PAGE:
Scientists Measure Sun's Smallest Visible Magnetic Fields
Denver, CO., 01-JUN-04 -- Solar physicists from Lockheed Martin [NYSE: LMT], and The Institute of Theoretical Astrophysics of the University of Oslo have analyzed the highest resolution images ever taken near the solar disk center and found surprising new small-scale magnetic field structures. Their results, which were reported yesterday at the American Astronomical Society's meeting in Denver, address long-standing issues on the formation and decay of sunspots and the forecasting of magnetic activity such as solar flares and coronal mass ejections. Such activity influences the upper atmosphere and magnetosphere of Earth and can damage satellites in orbit.
These new images and magnetic field measurements show that the Sun can still surprise us when we look at things 100 km (62 mile) in size, said Dr. Tom Berger, principal investigator on the study, and solar physicist at the Lockheed Martin Solar and Astrophysics Lab (LMSAL) at the company's Advanced Technology Center in Palo Alto, Calif. Using the Swedish one-meter Solar Telescope (SST) on the island of La Palma, Spain, we have discovered new ways in which the smallest 'elements' of the Sun's magnetic field arrange themselves in the turbulent flowfields of the Sun's surface.
The Sun undergoes an 11-year cycle in which its magnetic flux, as seen most prominently in the form of dark sunspots, peaks and wanes. Sunspots demarcate highly magnetic 'active regions' in the solar atmosphere that unleash flares and coronal mass ejections. When coronal mass ejections are directed toward Earth they can damage satellites in orbit, expose high flying airplanes to radiation, and even adversely effect power stations on the ground. Scientists still do not understand how active regions are formed, why they vary with a roughly 11-year period, or how and when flares and mass ejections occur.
In addition to the large and obvious sunspots, active regions contain a myriad of smaller magnetic structures surrounding the sunspots. These smaller structures are much more dynamic than sunspots, constantly emerging, moving, and rearranging due to their interactions with the convective flowfield. This constant motion in the small-scale 'plage' fields around sunspots builds up magnetic 'tension' in the larger scale magnetic fields, like a spring winding tighter and tighter. The magnetic 'spring' eventually snaps causing 'magnetic reconnection' and subsequent flares and/or mass ejections.
Scientists are uncertain of the origin of the small-scale magnetic structures on the Sun. Some of the structure clearly originates from sunspots as they decay away over their lifetime. But small-scale structure is found all over the Sun, often far from sunspots in regions of 'quiet Sun.' Sunspots are believed to be formed by a 'global-scale dynamo' system located about 30% of the way down to the Sun's center, at the bottom of the 'convection zone.' However recent observational and theoretical evidence suggests that most of the small-scale magnetic flux in the quiet Sun may be generated by a 'local dynamo' mechanism seated in the upper convection zone and photosphere. Determining where and how magnetic fields are generated on the Sun, and by inference on other stars as well, is a key goal of astrophysics.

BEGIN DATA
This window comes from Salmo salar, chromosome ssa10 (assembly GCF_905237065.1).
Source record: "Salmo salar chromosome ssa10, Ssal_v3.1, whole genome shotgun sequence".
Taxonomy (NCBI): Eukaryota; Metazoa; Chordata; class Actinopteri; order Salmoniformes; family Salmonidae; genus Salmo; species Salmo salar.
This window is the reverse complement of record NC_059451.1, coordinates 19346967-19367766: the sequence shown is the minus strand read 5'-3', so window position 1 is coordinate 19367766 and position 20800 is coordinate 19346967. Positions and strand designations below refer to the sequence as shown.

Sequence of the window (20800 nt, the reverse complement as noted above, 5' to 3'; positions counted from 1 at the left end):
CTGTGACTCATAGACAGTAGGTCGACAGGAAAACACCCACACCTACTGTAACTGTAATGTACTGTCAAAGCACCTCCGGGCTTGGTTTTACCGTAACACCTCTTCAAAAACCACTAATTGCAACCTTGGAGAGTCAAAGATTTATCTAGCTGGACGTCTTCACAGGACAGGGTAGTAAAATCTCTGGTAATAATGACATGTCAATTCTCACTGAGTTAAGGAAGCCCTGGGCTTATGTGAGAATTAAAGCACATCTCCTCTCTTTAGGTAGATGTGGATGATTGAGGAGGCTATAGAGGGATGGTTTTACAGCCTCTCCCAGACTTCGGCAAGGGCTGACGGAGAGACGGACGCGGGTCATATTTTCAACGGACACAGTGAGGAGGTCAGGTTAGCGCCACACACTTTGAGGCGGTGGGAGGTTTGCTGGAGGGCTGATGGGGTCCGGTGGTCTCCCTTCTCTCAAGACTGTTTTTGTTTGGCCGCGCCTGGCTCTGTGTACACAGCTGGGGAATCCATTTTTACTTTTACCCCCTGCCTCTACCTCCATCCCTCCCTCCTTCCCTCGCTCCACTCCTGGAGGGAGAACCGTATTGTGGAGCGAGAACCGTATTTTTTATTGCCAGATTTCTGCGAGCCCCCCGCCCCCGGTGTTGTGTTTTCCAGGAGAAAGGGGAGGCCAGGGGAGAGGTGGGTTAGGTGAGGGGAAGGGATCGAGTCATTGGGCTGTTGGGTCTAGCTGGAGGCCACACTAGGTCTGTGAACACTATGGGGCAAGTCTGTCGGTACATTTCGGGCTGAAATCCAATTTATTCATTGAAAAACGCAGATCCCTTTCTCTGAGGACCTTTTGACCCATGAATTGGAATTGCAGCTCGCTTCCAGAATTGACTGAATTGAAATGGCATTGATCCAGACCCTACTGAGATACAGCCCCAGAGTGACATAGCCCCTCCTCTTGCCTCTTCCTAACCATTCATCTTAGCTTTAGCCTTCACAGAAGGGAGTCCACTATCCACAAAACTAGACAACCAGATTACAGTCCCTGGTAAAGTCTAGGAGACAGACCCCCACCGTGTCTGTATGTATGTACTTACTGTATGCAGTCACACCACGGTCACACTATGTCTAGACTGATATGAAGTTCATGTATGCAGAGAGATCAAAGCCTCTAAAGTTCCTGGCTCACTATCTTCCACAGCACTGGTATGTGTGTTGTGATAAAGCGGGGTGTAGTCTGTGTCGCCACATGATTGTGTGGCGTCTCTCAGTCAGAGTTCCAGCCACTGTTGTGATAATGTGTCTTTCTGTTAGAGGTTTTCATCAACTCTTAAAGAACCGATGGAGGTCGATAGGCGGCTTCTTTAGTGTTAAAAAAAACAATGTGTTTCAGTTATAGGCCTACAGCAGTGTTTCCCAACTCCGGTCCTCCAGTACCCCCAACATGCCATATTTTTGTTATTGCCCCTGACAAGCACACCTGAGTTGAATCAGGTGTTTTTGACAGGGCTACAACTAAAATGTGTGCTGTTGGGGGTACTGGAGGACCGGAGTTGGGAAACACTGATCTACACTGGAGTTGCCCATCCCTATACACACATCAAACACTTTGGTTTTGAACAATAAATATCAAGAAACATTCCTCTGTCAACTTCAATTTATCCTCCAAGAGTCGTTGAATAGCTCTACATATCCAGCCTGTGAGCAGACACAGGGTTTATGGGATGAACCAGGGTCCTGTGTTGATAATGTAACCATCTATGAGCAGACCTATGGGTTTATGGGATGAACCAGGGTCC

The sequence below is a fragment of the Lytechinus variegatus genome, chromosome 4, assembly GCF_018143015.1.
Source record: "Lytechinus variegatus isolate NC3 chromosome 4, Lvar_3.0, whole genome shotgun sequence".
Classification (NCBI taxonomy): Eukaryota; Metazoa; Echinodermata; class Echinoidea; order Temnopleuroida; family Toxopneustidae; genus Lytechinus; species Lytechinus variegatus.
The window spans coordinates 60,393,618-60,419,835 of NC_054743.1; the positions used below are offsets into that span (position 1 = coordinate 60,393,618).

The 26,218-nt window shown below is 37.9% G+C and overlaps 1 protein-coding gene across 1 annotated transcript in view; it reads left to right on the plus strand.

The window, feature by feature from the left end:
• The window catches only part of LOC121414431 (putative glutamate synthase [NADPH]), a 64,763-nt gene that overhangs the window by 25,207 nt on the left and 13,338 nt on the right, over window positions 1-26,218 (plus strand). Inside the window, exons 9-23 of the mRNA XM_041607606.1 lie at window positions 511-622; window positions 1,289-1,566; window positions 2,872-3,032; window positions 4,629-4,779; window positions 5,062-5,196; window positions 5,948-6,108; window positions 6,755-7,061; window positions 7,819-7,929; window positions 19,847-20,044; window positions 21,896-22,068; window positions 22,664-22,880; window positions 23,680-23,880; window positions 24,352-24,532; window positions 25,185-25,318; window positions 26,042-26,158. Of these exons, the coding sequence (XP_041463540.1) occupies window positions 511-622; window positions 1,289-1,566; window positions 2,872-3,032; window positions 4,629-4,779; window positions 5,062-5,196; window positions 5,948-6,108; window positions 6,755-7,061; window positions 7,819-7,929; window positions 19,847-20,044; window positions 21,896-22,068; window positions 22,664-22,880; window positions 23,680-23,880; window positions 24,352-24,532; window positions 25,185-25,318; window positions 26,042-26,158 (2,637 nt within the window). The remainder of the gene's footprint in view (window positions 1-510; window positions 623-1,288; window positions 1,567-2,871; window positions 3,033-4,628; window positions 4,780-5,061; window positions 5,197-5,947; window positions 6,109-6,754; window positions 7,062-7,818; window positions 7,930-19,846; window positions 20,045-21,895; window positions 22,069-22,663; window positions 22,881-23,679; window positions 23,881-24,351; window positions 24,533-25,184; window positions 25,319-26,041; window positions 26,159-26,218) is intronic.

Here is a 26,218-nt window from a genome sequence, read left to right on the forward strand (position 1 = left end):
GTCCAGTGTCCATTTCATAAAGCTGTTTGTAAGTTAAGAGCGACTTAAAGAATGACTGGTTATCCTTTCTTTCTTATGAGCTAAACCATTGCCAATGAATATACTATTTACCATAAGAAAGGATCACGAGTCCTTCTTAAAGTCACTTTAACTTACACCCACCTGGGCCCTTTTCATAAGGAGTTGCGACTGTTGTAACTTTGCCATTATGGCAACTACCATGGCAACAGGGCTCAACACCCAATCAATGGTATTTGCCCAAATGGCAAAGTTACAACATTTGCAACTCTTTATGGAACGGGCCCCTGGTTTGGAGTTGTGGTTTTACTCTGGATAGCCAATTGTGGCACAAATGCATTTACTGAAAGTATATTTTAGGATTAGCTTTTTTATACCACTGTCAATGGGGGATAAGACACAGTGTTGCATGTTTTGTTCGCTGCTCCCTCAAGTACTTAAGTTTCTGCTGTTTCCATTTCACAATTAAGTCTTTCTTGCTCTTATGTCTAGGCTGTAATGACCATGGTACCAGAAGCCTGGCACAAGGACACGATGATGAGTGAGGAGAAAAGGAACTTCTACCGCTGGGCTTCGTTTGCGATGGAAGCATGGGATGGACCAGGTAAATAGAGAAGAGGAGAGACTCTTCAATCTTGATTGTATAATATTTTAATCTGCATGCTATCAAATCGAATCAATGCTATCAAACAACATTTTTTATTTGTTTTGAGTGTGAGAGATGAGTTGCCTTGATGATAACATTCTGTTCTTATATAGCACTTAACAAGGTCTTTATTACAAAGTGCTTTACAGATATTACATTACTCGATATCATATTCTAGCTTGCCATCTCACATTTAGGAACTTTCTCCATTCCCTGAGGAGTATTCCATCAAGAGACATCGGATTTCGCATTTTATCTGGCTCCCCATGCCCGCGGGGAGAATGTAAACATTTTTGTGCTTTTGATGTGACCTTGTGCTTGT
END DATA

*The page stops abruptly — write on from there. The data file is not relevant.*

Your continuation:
The images used in this study (that can be accessed at the URL below) reveal small-scale magnetic fields in the area of a decaying active region. By studying the structure and motion of these small-scale fields, scientists hope to be able to differentiate between magnetic structures generated from sunspot decay and those perhaps generated by a local dynamo process.
When these images were first seen, Dr. Berger and the team were surprised to find a variety of magnetic formations that had not previously been seen on the Sun. Earlier studies, based on images from smaller telescopes, had led scientists to believe that small-scale magnetic structure always took the form of small discrete 'flux tubes,' or individual blobs of magnetic field. However the new images show surprising 'ribbon' and 'flower' structures that indicate much more complex interactions of the small-scale magnetic field with the granule flowfield.
In addition to the images, the new data includes the highest resolution magnetogram, or direct measurement of the density of magnetic fields on the Sun, ever taken. By combining the images and the magnetogram, Dr. Berger and the team are measuring the magnetic content of these new structures for the first time. Further studies of magnetic flux in quiet Sun regions will be used to compare with the images shown here in an effort to understand the origin and fate of small-scale magnetic flux on the Sun.
Preliminary analyses of the data are in a paper submitted for peer-review to the journal Astronomy & Astrophysics .The authors are Dr. Tom Berger and Dr. Alan Title of Lockheed Martin Solar and Astrophysics Lab; Dr. Luc Rouppe van der Voort, Dr. Mats Carlsson, Dr. Viggo Hansteen, Astrid Fossum, and Elin Marthinussen of The Institute for Theoretical Astrophysics, University of Oslo; and Dr. Göran Scharmer and Dr. Mats Löfdahl of The Institute for Solar Physics of the Royal Swedish Academy of Sciences, Stockholm. Future studies will examine movies of these small-scale structures to determine their dynamical interactions with granules.